Under-Secretary-General for Humanitarian Affairs and Emergency Relief Coordinator, Mark Lowcock’s Statement on Situation in Yemen

New York, 13 November 2018

I echo the statement of the Special Envoy, Martin Griffiths, calling upon all parties to the conflict in Yemen to show restraint. All parties must live up to their obligations under international humanitarian law. I ask that the parties implement a cessation of hostilities, not least in and around all the infrastructure and facilities on which the aid operation and commercial importers rely.

As I told the Security Council on 23 October, and supporting today’s statement by the Special Envoy, the UN is ready to play an enhanced role in ensuring the appropriate use of key facilities, especially around Hudaydah.

MARTIN GRIFFITHS: TRACK II EFFORTS COMPLEMENT OFFICIAL NEGOTIATIONS, AND LAY THE FOUNDATION FOR PEACE-BUILDING IN YEMEN

6 November 2018

The Special Envoy of the Secretary General for Yemen, Martin Griffiths, stressed the importance of ongoing Track II efforts, as complementary to official negotiations in Yemen, indicating that it is crucial to work on peace-building in Yemen, in parallel to official diplomatic efforts, known as Track I, to end the war. He added that “the real work in Yemen starts the day after we reach a political deal. We should all work to prepare for that day.”

Griffiths met Tuesday morning with a group of tribal leaders and civil society workers, from Hadhramaut and Marib, on the sidelines of a workshop organized by Sanaa Center for Strategic Studies and Oxford Research Group, in Amman.

At the same time, the office of the Special Envoy hosted a meeting with a group of international and local partners who work on Track II initiatives in Yemen. This meeting comes in the same context of supporting the complementary role of such initiatives to the track of official negotiations. Track II partners also shared perspectives on the political process, based on the consultation exercises which they conducted with a broad range of Yemeni stakeholders

Track II refers to unofficial, informal peacemaking efforts and initiatives carried out by mediators with various societal groups, including civil society organizations, women’s organizations, political groups, youth movements, religious groups, professional organizations and trade unions. Such efforts and activities run parallel to and in support of Track I. Since mid-2015, the Office of the Special Envoy has collaborated with a number of international partners on a wide-range of Track II efforts.

Dozens of children at risk as clashes in Hudaydah near hospital – UNICEF

A file photograph of patients undergoing treatment at the Al Thawra hospital in Hudaydah, Yemen.

6 November 2018 – Humanitarian Aid

 

Intense fighting near a major hospital in the Yemeni port city of Hudaydah has put scores of children at “imminent risk of death”, the United Nations Children’s Fund (UNICEF) warned on Tuesday, calling on the warring parties to stop hostilities near the medical centre and allow those in need to safely access treatment.

In a statement, Henrietta H. Fore, the Executive Director of UNICEF, said that children, in particular, “cannot afford” for Al Thawra hospital to be caught up in the fighting.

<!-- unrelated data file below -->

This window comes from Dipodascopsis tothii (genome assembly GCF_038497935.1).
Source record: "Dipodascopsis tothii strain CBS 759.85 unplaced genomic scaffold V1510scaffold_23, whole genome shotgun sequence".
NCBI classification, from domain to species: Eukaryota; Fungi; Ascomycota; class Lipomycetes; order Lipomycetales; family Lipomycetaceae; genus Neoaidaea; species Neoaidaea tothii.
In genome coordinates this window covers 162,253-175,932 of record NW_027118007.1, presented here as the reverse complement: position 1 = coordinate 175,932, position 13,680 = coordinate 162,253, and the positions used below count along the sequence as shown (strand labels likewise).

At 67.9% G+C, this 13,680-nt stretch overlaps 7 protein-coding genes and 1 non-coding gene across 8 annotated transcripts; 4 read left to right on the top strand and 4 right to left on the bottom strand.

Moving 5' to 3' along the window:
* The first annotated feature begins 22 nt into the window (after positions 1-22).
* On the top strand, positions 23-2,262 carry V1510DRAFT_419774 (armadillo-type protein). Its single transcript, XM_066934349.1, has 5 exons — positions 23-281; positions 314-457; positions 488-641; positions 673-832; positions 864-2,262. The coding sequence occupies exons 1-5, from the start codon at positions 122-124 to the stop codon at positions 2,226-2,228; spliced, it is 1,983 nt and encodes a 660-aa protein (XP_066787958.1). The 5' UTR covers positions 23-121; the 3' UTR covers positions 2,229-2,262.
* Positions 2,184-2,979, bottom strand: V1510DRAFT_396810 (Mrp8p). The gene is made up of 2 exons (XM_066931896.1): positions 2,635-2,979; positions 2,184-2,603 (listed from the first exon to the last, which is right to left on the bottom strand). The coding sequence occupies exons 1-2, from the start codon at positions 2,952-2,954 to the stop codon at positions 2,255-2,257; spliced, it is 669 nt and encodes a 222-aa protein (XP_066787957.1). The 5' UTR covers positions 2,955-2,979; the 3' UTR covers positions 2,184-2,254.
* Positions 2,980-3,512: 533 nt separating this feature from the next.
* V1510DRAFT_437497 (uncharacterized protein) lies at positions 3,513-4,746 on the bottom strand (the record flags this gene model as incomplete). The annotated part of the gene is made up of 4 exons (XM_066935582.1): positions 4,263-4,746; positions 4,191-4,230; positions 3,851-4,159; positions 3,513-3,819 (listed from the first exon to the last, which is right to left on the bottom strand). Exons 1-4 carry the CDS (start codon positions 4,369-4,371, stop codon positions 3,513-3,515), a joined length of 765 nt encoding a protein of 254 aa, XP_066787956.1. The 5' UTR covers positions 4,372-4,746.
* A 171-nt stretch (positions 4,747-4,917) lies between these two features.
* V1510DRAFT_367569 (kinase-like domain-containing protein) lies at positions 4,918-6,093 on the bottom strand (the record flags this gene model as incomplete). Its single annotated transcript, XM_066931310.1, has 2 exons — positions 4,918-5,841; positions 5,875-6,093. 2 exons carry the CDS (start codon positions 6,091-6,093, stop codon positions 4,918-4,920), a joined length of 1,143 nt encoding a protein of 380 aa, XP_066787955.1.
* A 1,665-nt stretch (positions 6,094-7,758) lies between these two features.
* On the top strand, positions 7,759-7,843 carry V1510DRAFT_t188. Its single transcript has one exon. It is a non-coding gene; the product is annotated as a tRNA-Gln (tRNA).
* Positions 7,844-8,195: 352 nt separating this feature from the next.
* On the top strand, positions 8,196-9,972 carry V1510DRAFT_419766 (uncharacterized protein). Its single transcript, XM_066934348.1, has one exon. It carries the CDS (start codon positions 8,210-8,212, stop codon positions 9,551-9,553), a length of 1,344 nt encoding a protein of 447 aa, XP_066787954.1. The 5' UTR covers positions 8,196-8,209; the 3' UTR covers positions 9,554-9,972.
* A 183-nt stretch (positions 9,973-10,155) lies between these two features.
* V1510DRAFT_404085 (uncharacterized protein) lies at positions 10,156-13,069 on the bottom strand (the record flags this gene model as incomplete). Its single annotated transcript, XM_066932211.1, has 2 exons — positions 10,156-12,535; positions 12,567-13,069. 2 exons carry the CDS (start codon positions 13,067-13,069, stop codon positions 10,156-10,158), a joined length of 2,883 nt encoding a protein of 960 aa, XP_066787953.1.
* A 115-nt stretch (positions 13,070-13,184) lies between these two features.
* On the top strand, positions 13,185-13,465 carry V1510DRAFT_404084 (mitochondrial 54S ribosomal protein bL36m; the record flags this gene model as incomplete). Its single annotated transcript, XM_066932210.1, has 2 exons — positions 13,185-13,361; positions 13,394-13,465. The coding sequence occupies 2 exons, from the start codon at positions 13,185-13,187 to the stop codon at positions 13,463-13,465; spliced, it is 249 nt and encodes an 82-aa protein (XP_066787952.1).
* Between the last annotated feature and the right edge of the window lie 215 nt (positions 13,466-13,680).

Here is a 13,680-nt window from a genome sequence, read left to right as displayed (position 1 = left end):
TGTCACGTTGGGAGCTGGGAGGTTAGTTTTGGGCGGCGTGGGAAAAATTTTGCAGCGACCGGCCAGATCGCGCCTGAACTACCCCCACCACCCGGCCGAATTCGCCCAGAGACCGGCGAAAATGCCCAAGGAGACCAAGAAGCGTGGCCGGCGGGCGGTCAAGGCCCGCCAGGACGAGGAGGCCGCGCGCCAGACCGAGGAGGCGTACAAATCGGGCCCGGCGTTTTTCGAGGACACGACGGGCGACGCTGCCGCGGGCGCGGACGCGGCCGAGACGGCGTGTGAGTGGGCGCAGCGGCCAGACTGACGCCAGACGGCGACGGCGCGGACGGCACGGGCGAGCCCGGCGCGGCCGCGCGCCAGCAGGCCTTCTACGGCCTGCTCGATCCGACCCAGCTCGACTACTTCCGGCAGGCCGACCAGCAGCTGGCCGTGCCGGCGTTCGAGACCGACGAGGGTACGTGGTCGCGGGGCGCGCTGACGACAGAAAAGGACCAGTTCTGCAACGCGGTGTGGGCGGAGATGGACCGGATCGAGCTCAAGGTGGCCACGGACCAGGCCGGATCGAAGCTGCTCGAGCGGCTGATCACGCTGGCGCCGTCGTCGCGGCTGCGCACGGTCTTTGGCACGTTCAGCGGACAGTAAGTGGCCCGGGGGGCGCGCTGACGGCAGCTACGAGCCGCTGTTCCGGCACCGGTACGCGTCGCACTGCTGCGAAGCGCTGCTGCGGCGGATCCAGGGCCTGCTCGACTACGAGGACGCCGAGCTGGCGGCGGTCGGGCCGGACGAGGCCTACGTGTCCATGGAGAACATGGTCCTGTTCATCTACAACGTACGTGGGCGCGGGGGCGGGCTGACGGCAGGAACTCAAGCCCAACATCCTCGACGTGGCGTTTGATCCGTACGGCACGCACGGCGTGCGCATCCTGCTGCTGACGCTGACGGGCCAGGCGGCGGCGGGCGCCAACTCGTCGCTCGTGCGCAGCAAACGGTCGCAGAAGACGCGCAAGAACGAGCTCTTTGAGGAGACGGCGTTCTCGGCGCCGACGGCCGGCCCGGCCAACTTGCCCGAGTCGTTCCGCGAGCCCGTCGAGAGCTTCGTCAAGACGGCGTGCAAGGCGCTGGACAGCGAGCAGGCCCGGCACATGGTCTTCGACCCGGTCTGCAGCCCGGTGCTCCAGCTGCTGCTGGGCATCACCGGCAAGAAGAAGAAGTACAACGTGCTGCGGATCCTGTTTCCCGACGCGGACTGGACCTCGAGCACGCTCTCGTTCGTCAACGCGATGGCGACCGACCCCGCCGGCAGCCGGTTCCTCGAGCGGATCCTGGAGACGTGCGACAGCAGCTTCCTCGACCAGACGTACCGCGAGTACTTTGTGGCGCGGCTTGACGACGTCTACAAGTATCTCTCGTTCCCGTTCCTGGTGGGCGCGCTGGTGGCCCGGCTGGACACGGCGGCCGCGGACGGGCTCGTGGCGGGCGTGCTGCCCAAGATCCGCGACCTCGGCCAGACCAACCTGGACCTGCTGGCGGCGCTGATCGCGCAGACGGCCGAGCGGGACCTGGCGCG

“Medical staff and patients in the hospital have confirmed hearing heavy bombing and gunfire. Access to and from the hospital, the only functioning one in the area, is now imperilled,” she said.

According to the UN agency, there are 59 children currently at the hospital, including some 25 under treatment at its intensive care unit.

“[We] call on all parties to cease hostilities near and around the hospital, and to ensure that civilians can safely access the hospital from all sides,” added Ms. Fore, urging them to abide by their obligations under international law to protect civilian infrastructure from harm.

Intense fighting … is now dangerously close to Al Thawra hospital – putting the lives of 59 children, including 25 in the ICU, at imminent risk of death – UNICEF chief Fore

The head of UNICEF went on to note that further escalation in fighting will jeopardize the agency’s efforts to deliver lifesaving assistance to many in dire need, including acutely malnourished children.

In addition, there are reports that fighting has intensified around Hudaydah port – the lifeline through which nearly 80 per cent of humanitarian aid, fuel and commercial goods flow into the war-torn country, she added

“The toll in lives could be catastrophic if the port is damaged, destroyed or blocked,”

Risk of ‘full-blown famine’ – UN emergency food relief agency

About a third of the districts in the war-torn country are at a risk of famine and nearly half of the country’s children under the age of five suffer from chronic malnutrition. In addition, there has been a 44 per cent increase in children aged 6 to 59 months with severe acute malnutrition – the most extreme and visible form of undernutrition.

The country also represents the worst humanitarian and food-security crisis in the world, according to the UN World Food Programme (WFP).

“The situation in [Yemen] is currently categorized as a pre-famine,” the UN agency’s spokesperson Hervé Verhoosel, toldreporters at a news briefing at the UN Office at Geneva (UNOG).